Iron Men Drink Green Tea
The Baby Boomers’ children, grown now into their thirties, can celebrate the victory over addiction that belongs to Brat Packer Robert Downey Jr. He was a self-sabotaging Oscar phenomenon who lived to fight another day and become an Iron Man. He freely admits that it wasn’t so much about just alcohol or heroin use because he would take any drug that wasn’t nailed down. He confesses that at one point that he seemed to have a death wish. But he got sober and stayed sober, rebuilding his career, drinking green tea and embracing the best that life offers these days—plus one of the highest salaries in Hollywood.
We have heroes like Downey who have survived and others who have lost. We have Sweet Baby James Taylor, who gave us Fire and Rain right in the middle of his heroin use—but still lives today, drug free. We have Cory Monteith of Glee who wasn’t so lucky. His death from heroin use shocked us, proving to the world that even a love like the one he shared with his on-camera star, Lea Michele, couldn’t save him. Ironically, one of his last songs was Can’t Fight This Feeling.
Beloved By All Generations
There is one person whose reach crossed generational lines, who achieved success and respect in his private and personal lives. His unexpected death taught us that drug addiction is an equal opportunity destroyer. The Boomers, the Millenials, Generation X and Y, and even today’s teens—Generation Z—have all loved Phillip Seymour Hoffman, who died of heroin use in 2014. We were all shocked by his death, not understanding his heroin use, and wondering: if he couldn’t make it, with all his talent, how can we?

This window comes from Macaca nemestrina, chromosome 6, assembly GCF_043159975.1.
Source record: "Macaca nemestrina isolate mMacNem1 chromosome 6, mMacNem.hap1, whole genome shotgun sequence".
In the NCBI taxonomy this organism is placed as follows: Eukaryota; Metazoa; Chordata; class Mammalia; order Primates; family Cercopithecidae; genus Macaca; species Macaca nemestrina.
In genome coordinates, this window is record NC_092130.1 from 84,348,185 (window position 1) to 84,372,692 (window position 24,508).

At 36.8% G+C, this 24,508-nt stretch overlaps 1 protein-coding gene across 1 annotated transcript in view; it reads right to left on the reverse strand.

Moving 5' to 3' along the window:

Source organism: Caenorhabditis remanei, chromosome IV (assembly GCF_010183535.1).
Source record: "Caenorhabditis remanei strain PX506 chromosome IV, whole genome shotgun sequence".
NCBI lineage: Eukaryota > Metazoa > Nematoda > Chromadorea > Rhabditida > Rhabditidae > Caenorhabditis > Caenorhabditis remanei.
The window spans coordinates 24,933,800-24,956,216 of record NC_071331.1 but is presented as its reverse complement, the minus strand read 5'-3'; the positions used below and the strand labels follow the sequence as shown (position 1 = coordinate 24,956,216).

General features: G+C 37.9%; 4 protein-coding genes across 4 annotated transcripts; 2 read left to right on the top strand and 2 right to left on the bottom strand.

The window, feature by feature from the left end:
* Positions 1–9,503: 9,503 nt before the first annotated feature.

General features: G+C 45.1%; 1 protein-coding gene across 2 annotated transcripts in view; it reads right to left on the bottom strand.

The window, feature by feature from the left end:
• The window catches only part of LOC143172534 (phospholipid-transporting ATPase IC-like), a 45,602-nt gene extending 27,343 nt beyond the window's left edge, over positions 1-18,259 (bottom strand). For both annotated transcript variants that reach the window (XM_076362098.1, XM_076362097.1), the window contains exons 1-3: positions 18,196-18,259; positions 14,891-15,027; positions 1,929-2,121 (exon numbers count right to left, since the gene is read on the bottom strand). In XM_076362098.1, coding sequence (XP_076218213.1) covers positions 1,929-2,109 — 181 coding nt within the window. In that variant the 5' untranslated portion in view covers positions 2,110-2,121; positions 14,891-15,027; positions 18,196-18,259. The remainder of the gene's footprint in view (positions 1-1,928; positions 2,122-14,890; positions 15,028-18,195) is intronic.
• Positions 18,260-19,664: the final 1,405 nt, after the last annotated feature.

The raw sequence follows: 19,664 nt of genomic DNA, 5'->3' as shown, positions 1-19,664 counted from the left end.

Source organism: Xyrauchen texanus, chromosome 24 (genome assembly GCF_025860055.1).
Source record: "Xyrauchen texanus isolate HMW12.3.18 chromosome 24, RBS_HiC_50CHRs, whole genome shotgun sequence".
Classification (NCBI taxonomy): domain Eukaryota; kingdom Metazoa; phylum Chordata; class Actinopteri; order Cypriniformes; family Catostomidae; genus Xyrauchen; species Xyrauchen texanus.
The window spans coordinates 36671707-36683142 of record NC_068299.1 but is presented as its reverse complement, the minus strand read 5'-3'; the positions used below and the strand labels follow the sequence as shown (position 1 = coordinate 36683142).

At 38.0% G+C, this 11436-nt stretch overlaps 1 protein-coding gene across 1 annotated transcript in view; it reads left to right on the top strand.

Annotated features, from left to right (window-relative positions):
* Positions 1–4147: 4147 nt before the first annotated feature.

We saw him as a schoolboy in Scent of a Woman, learning right from wrong at the hands of Al Pacino. He played Brandt in The Big Lebowski and the hapless Freddie Miles in The Talented Mr. Ripley. If you weren’t old enough to love him in Capote, then you no doubt reviled him in The Hunger Games movies—Plutarch Heavensbee, who had an interesting relationship with Katniss Everdeen.
His heroin use was so compelling that he couldn’t put his own children ahead of it. If you’re struggling from heroin addiction, then you probably know how he felt: Tortured by the constant use. Barraged with guilt over the children he knew he neglected.
Phillip Seymour Hoffman’s Legacy
No matter how hard you work in life, how well educated you are or how many advantages you’re given, the death of Phillip Seymour Hoffman has taught us that heroin use can level anybody who takes it on. Heroin is the great equalizer, as Phillip Seymour Hoffman learned: It has no boundaries and abides by no rules. It can ruin the lives of those who use it and those who love them, leaving destruction in it’s wake. That’s why no matter how difficult the fight against heroin use seems, you can’t give up the fight.
Methadone treatment clinics help those struggling with heroin use because they offer a way to get clean and stay clean without the horrible cravings and withdrawals that make abstinence almost impossible. If you get yourself into a methadone program, you CAN turn your life around. You don’t have to be a fallen star, but can recover and shine brightly for others who need some hope to see.